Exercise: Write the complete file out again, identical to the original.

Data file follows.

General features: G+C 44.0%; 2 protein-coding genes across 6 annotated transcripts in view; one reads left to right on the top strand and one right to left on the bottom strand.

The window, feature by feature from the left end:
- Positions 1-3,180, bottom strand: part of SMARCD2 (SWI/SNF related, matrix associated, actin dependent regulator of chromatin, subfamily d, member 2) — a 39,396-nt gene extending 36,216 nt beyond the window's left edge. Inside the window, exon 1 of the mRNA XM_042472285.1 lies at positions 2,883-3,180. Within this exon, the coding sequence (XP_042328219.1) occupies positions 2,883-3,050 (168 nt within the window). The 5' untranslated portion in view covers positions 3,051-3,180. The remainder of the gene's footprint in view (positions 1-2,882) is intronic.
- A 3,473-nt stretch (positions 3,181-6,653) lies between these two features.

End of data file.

General features: G+C 44.0%; 2 protein-coding genes across 6 annotated transcripts in view; one reads left to right on the top strand and one right to left on the bottom strand.

The window, feature by feature from the left end:
- Positions 1-3,180, bottom strand: part of SMARCD2 (SWI/SNF related, matrix associated, actin dependent regulator of chromatin, subfamily d, member 2) — a 39,396-nt gene extending 36,216 nt beyond the window's left edge. Inside the window, exon 1 of the mRNA XM_042472285.1 lies at positions 2,883-3,180. Within this exon, the coding sequence (XP_042328219.1) occupies positions 2,883-3,050 (168 nt within the window). The 5' untranslated portion in view covers positions 3,051-3,180. The remainder of the gene's footprint in view (positions 1-2,882) is intronic.
- A 3,473-nt stretch (positions 3,181-6,653) lies between these two features.